I have said it many, many times and so have lots of others—you’re probably tired of hearing about how social media is supposed to be “a conversation.”  And that’s okay!  Because it isn’t JUST a conversation!  There’s calls to action, story telling, questions and requests, and much more.  And, more importantly, some of the messages, the stories and the campaigns don’t even come from you!  They come from your supporters. 

How can you create a strategy for your messages and campaigns in social media that respect this fact?  Here’s how!

This process is great to do as a team or as an organization.  If you have a room where everyone can sit, and an hour or two to bring everyone together, I really recommend you use this topic as an opportunity to hear what each department identifies and shares when working through the process below as the conversations that come up can be another chance to break down silos inside your organization!

On a flip chart or whiteboard (or if you are working through this by yourself, just use a piece of paper or a spread sheet on your computer) draw 4 vertical lines, creating 5 columns.  You may want to turn the flip chart sideways or use separate sheets for each column.

#1: Who are “They”

This column is for identifying all of your audiences.  Be sure to really consider this as there are probably many different groups, supporters, collaborators, or other audiences that you may not list right away!  It’s a great opportunity to bring different departments together to create a complete view of the organization’s audiences.

#2: What we Want

This is where you can list actions, knowledge, messages or anything else you want to give to your audience or have them do.  List these next to each audience group from the first column.  Remember that there could be more than one What we Want item per audience.

#3: How it Happens

In column 3, list how you deliver these messages or requests.  Are they online: in email, website, social media platforms (which ones?), etc.  Are they offline: at events, in your office, elsewhere?

#4: What they Want

Now it’s time to list what your different audience groups want from you!  Do they want information, support, value or recognition; maybe they want to be included, give feedback, share their stories or campaign on your behalf.  Again, there can be more than one What they Want per audience group.

#5: How it Happens

Just like in column 3, this column lists how these requests or exchanges can happen.

Stand back!

You’ve just created a map of all your audiences and how you and all of them can be sharing, conversing and campaigning in an aligned way!  The two “How it Happens” columns are great opportunities for evaluating which social media tools you are using for different audiences, something I’ve talked about on this blog before.  You can also easily see which messages and audiences naturally go together and which are separate.  And, if you did it as a team or full organization you can feel like you are all on the same page (or at least closer to it) by working through the process together!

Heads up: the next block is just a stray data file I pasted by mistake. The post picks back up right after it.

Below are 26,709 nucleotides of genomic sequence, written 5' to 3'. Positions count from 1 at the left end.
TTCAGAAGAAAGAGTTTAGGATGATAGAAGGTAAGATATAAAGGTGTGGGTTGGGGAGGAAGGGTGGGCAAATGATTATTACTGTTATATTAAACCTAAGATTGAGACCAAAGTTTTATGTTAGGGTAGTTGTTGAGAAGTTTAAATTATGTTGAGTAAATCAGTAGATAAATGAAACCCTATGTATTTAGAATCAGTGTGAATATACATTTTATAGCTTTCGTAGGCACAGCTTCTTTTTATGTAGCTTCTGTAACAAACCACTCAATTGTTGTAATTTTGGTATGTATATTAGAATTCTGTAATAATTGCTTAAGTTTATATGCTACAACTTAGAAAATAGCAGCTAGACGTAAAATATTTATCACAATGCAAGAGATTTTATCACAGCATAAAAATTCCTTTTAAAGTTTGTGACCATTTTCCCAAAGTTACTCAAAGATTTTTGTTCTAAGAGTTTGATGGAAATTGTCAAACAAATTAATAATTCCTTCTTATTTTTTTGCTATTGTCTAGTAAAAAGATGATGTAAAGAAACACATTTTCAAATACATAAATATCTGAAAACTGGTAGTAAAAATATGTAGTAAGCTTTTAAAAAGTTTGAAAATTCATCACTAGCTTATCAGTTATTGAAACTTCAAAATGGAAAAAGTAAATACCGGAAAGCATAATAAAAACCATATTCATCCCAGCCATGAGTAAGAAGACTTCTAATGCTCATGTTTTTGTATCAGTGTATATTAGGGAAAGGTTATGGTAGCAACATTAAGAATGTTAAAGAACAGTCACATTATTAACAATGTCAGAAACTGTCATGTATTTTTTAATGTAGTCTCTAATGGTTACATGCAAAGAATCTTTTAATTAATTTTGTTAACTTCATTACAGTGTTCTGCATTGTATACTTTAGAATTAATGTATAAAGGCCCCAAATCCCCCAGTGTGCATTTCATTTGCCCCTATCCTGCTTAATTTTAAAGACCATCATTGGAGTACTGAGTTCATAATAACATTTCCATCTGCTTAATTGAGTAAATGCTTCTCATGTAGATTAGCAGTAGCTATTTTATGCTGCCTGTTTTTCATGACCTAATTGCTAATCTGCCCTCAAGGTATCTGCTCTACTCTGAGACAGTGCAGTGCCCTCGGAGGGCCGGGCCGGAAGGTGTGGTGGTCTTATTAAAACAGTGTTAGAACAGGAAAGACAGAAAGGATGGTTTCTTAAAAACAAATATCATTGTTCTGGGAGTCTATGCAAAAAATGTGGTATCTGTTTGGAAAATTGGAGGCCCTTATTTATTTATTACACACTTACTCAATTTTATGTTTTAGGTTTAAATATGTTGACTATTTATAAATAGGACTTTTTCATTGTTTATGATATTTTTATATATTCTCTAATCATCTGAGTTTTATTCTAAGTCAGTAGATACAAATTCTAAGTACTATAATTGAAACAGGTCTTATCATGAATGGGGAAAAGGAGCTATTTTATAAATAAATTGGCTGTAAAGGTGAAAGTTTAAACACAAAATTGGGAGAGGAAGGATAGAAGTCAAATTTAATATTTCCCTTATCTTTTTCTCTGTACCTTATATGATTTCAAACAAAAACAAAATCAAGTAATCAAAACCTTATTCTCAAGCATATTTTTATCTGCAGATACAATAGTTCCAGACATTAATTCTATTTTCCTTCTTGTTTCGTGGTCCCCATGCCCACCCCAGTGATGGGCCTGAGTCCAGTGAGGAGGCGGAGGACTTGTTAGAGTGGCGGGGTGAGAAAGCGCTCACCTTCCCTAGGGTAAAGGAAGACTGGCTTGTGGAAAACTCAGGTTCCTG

What do you think?

How have you mapped your conversations and messages at your organization? Do you have any tips or suggestions you can share?  I’d love to hear how you’ve done it!

Messages, Stories, and Conversations: Creating a Strategy for your organization and your supporters
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  • What a useful approach, Amy! A way to bring system to sometimes chaos. It is so easy to be so caught up in just pushing stuff out that we forget about having a strategy. Thanks!

    • Thanks for joining in, Joanne! I completely agree with you: it isn’t that we don’t *want* a strategy; it’s that we “don’t have time” to be strategic. Hopefully simple exercises like this one can help people map and act strategically without having to make a huge time or effort commitment. It should be fun and valuable, after all!

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  • I really like this post! I have been struggling with this exact topic-how to communicate best to all or ouf constituents- and I think this may work. I keep putting the cart before the horse in that I just forge ahead without planning and analyzing. I am going to do your process in our team meeting tomorrow and will let you know how it works. Thanks for the great idea!

    • Hi Joni-

      Thanks so much for commenting here. I really can’t wait to hear how this goes and hope you’ll share some feedback about the process, how you worked through it (what kind of organization you have, who participated, what outcomes you came to, etc.) so that everyone reading can learn from you!

      Hope to hear from you soon 🙂

  • I love your strategy! This process will definitely help us work on our conversation skills with all the groups we’re trying to serve. Thanks so much!

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